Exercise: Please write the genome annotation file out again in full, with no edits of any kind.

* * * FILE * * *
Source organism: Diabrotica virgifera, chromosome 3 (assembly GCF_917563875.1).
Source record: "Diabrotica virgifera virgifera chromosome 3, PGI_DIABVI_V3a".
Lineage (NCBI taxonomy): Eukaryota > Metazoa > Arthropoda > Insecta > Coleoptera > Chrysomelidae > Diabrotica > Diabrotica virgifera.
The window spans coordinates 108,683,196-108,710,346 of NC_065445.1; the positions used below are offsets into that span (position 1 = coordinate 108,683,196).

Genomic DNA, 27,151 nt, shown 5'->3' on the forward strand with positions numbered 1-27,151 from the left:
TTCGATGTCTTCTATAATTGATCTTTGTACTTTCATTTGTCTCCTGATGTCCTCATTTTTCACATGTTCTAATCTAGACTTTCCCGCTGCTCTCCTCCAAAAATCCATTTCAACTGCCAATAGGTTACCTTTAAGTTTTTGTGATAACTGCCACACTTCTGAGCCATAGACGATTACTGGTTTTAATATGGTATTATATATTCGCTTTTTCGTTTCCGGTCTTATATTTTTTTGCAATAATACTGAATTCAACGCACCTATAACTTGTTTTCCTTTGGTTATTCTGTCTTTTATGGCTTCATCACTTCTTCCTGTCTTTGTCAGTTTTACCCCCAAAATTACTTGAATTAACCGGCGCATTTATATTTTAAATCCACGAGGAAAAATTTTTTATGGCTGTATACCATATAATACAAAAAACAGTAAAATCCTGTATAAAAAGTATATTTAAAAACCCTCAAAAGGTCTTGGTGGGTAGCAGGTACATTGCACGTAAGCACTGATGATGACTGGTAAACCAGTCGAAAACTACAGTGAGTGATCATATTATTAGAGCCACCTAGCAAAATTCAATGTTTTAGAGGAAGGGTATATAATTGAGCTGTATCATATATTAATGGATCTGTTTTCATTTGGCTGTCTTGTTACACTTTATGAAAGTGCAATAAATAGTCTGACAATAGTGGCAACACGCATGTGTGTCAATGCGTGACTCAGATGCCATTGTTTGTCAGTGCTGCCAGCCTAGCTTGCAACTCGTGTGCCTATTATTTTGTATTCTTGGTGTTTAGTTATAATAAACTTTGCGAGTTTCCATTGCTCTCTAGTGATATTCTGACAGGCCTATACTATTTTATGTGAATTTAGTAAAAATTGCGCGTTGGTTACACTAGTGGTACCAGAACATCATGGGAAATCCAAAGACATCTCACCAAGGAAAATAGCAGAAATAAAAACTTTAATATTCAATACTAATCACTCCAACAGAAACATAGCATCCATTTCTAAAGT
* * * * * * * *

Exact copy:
Source organism: Diabrotica virgifera, chromosome 3 (assembly GCF_917563875.1).
Source record: "Diabrotica virgifera virgifera chromosome 3, PGI_DIABVI_V3a".
Lineage (NCBI taxonomy): Eukaryota > Metazoa > Arthropoda > Insecta > Coleoptera > Chrysomelidae > Diabrotica > Diabrotica virgifera.
The window spans coordinates 108,683,196-108,710,346 of NC_065445.1; the positions used below are offsets into that span (position 1 = coordinate 108,683,196).

Genomic DNA, 27,151 nt, shown 5'->3' on the forward strand with positions numbered 1-27,151 from the left:
TTCGATGTCTTCTATAATTGATCTTTGTACTTTCATTTGTCTCCTGATGTCCTCATTTTTCACATGTTCTAATCTAGACTTTCCCGCTGCTCTCCTCCAAAAATCCATTTCAACTGCCAATAGGTTACCTTTAAGTTTTTGTGATAACTGCCACACTTCTGAGCCATAGACGATTACTGGTTTTAATATGGTATTATATATTCGCTTTTTCGTTTCCGGTCTTATATTTTTTTGCAATAATACTGAATTCAACGCACCTATAACTTGTTTTCCTTTGGTTATTCTGTCTTTTATGGCTTCATCACTTCTTCCTGTCTTTGTCAGTTTTACCCCCAAAATTACTTGAATTAACCGGCGCATTTATATTTTAAATCCACGAGGAAAAATTTTTTATGGCTGTATACCATATAATACAAAAAACAGTAAAATCCTGTATAAAAAGTATATTTAAAAACCCTCAAAAGGTCTTGGTGGGTAGCAGGTACATTGCACGTAAGCACTGATGATGACTGGTAAACCAGTCGAAAACTACAGTGAGTGATCATATTATTAGAGCCACCTAGCAAAATTCAATGTTTTAGAGGAAGGGTATATAATTGAGCTGTATCATATATTAATGGATCTGTTTTCATTTGGCTGTCTTGTTACACTTTATGAAAGTGCAATAAATAGTCTGACAATAGTGGCAACACGCATGTGTGTCAATGCGTGACTCAGATGCCATTGTTTGTCAGTGCTGCCAGCCTAGCTTGCAACTCGTGTGCCTATTATTTTGTATTCTTGGTGTTTAGTTATAATAAACTTTGCGAGTTTCCATTGCTCTCTAGTGATATTCTGACAGGCCTATACTATTTTATGTGAATTTAGTAAAAATTGCGCGTTGGTTACACTAGTGGTACCAGAACATCATGGGAAATCCAAAGACATCTCACCAAGGAAAATAGCAGAAATAAAAACTTTAATATTCAATACTAATCACTCCAACAGAAACATAGCATCCATTTCTAAAGT